• Jiri Hudler, the ever-reliable elder statesman, wasn't quite as big a force offensively; while Johnny Gaudreau, adorable upstart rookie, had a weaker defensive game, but more ice time.
  • The shutdown line showed they have it in them to contribute offensively, too; any Flames scoring chance that didn't come from the top line pretty much came from them. David Jones had a particularly great performance, but he was more sheltered than both Lance Bouma and Mikael Backlund; this is reflected in the fact that fewer shot attempts went against the Flames with him on the ice.
  • Russell and Dennis Wideman performed pretty well, especially taking into consideration the massive minutes they got; but also keep in mind they were insanely sheltered, starting the strong majority of their shifts in the offensive zone, and the most out of anybody wearing red. I'm also going to go out on a limb here and suggest Russell might be playing a little too much. TJ Brodie is the one who should be getting those kinds of minutes, not him.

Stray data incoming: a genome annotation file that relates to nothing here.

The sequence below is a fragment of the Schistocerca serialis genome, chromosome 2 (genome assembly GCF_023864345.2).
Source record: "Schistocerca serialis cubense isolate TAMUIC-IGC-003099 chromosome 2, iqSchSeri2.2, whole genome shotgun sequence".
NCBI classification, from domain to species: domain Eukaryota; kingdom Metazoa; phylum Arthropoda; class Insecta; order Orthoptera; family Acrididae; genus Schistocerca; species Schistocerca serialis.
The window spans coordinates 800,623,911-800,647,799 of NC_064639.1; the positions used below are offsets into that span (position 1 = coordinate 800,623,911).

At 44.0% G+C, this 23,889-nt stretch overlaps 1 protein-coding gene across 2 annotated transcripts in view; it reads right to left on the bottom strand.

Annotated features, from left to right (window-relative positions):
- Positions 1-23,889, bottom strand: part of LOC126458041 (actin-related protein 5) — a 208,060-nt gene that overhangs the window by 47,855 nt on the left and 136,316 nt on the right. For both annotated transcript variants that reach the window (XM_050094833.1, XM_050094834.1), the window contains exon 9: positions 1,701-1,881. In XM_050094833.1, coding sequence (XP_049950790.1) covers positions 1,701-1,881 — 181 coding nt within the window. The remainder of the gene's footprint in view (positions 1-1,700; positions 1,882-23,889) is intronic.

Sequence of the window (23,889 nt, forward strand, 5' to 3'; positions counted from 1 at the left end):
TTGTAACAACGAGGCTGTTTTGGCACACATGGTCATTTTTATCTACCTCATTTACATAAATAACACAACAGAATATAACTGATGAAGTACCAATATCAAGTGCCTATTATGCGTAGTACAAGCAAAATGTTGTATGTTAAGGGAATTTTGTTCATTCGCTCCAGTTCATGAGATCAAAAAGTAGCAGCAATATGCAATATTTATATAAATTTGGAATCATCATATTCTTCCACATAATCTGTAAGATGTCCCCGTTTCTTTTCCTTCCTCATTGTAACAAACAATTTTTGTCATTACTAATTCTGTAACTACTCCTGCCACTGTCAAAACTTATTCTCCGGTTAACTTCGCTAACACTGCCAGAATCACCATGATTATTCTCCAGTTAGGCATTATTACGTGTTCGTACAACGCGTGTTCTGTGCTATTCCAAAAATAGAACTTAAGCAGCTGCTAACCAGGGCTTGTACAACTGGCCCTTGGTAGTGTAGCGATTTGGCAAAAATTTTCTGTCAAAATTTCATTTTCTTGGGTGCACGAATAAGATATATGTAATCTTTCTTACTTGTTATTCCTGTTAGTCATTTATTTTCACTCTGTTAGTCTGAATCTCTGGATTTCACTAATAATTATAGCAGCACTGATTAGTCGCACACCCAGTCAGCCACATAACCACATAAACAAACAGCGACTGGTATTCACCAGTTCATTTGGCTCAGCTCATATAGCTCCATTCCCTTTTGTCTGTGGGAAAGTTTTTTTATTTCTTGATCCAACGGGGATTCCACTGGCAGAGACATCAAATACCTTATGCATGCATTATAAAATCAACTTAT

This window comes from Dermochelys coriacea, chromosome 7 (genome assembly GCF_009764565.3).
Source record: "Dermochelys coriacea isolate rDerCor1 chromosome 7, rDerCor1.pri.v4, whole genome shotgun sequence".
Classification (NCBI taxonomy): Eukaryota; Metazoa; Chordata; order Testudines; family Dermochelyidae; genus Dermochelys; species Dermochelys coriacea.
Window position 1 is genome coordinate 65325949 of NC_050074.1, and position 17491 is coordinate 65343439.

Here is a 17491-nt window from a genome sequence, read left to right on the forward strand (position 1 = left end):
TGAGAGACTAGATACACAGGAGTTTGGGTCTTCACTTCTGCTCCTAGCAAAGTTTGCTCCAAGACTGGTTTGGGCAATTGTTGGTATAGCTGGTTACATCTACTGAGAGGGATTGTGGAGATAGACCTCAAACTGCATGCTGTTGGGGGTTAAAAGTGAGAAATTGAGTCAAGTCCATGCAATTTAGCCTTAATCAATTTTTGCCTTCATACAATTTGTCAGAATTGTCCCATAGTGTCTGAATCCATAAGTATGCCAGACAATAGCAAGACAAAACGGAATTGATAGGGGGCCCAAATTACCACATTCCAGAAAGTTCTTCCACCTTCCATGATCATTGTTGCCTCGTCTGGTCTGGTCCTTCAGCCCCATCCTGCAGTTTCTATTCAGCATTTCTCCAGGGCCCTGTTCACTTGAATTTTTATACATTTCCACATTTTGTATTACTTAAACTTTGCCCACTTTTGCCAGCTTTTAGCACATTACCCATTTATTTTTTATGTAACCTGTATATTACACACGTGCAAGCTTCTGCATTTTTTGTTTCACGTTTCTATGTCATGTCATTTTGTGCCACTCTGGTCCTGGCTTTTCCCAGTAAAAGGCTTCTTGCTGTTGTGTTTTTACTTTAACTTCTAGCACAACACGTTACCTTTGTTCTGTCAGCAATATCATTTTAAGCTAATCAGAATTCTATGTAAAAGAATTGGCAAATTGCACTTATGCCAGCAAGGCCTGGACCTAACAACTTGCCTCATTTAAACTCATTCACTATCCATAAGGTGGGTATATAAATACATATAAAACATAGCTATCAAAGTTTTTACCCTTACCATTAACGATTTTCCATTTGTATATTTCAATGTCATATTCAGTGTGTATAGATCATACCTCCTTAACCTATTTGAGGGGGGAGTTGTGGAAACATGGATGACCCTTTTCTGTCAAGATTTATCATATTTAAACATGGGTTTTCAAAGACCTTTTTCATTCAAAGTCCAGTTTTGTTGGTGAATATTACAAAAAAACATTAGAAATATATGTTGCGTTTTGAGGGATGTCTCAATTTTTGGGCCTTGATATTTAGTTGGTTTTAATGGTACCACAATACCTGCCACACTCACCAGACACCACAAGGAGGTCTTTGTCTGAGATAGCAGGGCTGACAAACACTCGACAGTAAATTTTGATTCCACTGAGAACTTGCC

• One small, silver lining to Russell's giveaway: you can bet he's probably never going to do that again.
  • I remember from years ago, back in Backlund's first seasons, he tried to force an empty netter. It was a bad angle shot, one he definitely shouldn't have taken, but he was trying to be a glory hound. He ended up turning it over and the opposing team tied the game up in the final minute, and ended up winning it. Backlund wasn't trusted out there in the dying minutes of a one-goal lead for a really long time, but he got the chance again near the end of the season. That time, he collected the puck between his skates and hugged the corner of the boards, refusing to budge. No more glory-seeking, just doing everything in his power to prevent a chance against.